Fun Fact: Tommy West attended Gainesville High School, the same as Deshaun Watson.

On to the legends…

The Legends

4. John Heisman (1900-1903): Walter Riggs led an effort to raise enough money to bring John Heisman to Clemson in 1900 (from Auburn). He made an immediate impact. The 1900 Clemson Tigers went 6-0 and won the SIAA Championship. In 1902, the Tigers finished 6-1 and won the SIAA. Their lone loss that season came in Columbia. A fight broke out during the game and the Palmetto Bowl rivalry was suspended until 1909. In 1903, they’d again win the SIAA with a 4-1-1 record. They beat Georgia Tech 72-0 that season, but the Yellow Jackets would hire him away after that season.

John Heisman coached at eight different schools, but stuck with Georgia Tech the longest (16 years). He won his National Championship there in 1917. He was an innovator of the game, inventing the “hike” call from the QB, and pushing for the legalization of the forward pass and the move from two halves to four quarters.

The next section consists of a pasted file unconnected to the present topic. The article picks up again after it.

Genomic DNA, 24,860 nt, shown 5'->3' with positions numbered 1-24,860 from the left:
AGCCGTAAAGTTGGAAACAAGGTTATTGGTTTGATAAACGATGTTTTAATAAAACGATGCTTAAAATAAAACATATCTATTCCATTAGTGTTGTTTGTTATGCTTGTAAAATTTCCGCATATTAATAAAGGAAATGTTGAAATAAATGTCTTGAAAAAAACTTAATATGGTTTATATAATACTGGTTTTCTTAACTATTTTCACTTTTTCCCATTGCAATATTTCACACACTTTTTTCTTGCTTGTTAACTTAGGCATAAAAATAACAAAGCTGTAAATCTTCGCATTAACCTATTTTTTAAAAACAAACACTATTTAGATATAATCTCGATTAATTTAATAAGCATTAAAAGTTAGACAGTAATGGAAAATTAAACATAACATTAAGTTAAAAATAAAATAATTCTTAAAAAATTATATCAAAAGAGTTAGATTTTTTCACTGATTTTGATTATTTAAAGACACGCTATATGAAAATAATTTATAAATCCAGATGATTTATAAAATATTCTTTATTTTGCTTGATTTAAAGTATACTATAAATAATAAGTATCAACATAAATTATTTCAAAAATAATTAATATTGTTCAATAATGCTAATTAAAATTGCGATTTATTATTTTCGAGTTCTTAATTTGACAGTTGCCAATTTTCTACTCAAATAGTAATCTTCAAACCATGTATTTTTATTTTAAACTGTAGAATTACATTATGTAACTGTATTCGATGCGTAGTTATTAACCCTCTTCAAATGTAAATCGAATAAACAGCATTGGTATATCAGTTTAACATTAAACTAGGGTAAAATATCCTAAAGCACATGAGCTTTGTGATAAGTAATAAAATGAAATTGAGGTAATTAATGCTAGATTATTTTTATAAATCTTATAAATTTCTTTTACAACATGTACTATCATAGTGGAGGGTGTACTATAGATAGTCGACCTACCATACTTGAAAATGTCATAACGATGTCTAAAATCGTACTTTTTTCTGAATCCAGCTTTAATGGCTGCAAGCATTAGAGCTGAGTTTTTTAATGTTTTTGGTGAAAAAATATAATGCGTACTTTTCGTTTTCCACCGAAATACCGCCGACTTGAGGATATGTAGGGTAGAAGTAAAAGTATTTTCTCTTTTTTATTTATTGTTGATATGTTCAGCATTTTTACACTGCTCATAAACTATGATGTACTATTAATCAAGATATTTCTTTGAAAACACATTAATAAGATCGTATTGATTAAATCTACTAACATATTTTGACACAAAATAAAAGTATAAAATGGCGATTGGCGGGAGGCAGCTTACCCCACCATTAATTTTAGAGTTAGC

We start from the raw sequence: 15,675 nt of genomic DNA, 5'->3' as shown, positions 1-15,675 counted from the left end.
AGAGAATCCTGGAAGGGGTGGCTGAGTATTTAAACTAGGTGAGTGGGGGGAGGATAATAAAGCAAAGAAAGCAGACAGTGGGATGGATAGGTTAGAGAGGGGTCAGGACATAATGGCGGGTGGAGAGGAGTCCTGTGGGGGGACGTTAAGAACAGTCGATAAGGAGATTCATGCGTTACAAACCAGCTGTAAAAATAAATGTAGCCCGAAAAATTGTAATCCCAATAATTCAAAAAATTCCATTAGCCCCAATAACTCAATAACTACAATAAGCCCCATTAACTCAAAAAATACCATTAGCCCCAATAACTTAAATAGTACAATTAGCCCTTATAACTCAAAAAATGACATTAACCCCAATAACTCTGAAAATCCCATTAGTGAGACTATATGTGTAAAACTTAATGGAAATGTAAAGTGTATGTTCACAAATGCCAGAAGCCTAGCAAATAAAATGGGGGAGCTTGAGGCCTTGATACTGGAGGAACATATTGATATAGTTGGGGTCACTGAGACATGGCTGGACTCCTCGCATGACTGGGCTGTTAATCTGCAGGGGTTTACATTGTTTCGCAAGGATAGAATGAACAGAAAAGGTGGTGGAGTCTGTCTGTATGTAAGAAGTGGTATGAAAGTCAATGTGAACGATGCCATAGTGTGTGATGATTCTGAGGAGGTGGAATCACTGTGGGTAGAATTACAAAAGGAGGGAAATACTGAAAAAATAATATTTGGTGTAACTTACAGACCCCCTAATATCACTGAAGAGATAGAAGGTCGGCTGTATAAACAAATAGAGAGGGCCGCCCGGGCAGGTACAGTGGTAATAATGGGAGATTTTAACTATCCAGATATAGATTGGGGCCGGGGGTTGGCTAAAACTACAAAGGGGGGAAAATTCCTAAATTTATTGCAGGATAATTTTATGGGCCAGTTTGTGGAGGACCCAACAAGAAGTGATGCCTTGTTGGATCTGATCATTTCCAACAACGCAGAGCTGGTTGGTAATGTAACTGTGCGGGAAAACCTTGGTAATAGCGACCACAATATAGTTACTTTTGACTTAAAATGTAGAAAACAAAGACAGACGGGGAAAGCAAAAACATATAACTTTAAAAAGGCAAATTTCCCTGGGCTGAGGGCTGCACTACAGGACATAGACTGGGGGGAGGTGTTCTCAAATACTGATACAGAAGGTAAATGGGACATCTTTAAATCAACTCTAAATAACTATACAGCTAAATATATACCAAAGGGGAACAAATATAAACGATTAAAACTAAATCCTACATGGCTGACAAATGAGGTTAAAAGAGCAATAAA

3. Frank Howard (1940-1969): Howard was starting Guard on Alabama’s 1930 #1 Rose Bowl team. He came straight to God’s country where he became a line tutor under Coach Jess Neely. He’d hold that position until 1940 when Neely left for Rice and Howard became the Head Coach.

Coach Howard would manage the athletic department and fundraise for scholarships all while leading the football team. In 1948, his ninth year as the Head Coach, the Tigers had a breakout season. They finished 11-0 with a SoCon Title and a win over Missouri in the Gator Bowl. In 1950 they defeated Miami in the Orange Bowl to finish 9-0-1.